Garden Connoisseur

Homeowner Jack Breier exemplifies the name of “plantsman.”

By Lucyann Boston

Photography by Kim Dillon


In 1979, writing in the first edition of The Plantsman, a publication of the Royal Horticultural Society, Sandra Raphael, a senior editor in the dictionary department of the Oxford University Press, noted the term “plantsman” is intended to mean a connoisseur of plants or an expert gardener.

She expanded on that theme by quoting Botanist David McClintock, featured in the Botanical Society of the British Isles News, who further refined the word by saying that “a plantsman is one who loves plants for their own sake and knows how to cherish them." McClintock went on to suggest that they “are the cream of those in the plant world; a fund of invaluable first-hand information.”

By those definitions, Jack Breier is a true plantsman. His personal University City garden is a treasure trove of magnificent specimens gathered over the past 20 years and is a testimonial to his love of all things green and growing. His shady front yard with a canopy of a hornbeam, dogwood and redbud features layers of azaleas, rhododendrons, hostas, hydrangeas, boxwoods, campanulas, ferns, liriope and Japanese maples, with some elephant ears and caladium thrown in. Pulmonaria or lungwort provides an edging for much of the space. Trees are limbed up to provide high shade and let the structure of the trunks show forth.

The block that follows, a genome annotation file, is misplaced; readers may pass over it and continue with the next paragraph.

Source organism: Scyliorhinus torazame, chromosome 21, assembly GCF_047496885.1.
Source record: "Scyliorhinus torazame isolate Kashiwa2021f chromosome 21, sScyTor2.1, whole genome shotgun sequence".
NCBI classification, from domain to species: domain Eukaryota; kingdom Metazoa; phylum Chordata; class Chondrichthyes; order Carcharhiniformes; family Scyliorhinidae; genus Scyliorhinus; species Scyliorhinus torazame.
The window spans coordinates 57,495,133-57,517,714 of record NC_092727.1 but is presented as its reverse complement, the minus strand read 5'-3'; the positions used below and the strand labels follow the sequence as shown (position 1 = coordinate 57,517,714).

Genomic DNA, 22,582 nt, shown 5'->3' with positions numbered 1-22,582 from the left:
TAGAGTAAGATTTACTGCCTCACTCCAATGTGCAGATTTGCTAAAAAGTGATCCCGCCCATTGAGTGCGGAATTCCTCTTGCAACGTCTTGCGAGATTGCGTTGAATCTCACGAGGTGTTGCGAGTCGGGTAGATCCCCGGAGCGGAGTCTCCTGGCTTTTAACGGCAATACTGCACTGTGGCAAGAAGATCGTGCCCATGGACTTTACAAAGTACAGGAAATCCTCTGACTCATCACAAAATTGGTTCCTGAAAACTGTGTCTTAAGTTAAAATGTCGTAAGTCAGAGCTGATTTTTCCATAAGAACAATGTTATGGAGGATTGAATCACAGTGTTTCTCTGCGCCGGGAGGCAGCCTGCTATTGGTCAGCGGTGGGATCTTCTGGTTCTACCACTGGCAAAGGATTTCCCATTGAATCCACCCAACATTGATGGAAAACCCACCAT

Travel into the back yard, guarded by a huge black gum, where patches of sun allow for groupings of shasta daisies and phlox to provide flowers for the house. More shrub layers flow around the perimeter of the space and provide color even with nothing in bloom. Selections include purple tinted smoke bush (Cotinus), blue spruce, “Gold Thread” cypress (Chamaecyparis) and deep purple “Black Lace” elderberry (Sambucus), all edged by evergreen hellebores and “Mahogany Monster” heuchera.

Espaliered apple and pear trees, with four different varieties grafted onto each trunk, provide a striking botanical and vertical accent. Adjacent to that an herb and vegetable garden offers wonderful selections for the kitchen. Just outside the back door, a private fenced space provides a backdrop for a vertical succulent garden created by Jack’s husband John Douglas, who used the arms of two ancient Adirondack chairs to frame the plants. Whimsical terracotta planters, with succulents spilling over the sides also blend the fence and garden.

While Jack’s professional career includes a stint in the corporate world where he worked in customer service and finance and more recently as a successful real estate agent, his avocation has always been plant centric. Coming from parents and grandparents who were avid gardeners, he grew up around plants. But his interest and knowledge were expanded when, in the late 1990s, his mother sent him information on the Master Gardener program run by the University of Missouri Extension Service and he enrolled in what was then a telecommunication course, which took place during the evenings at the University of Missouri-St. Louis.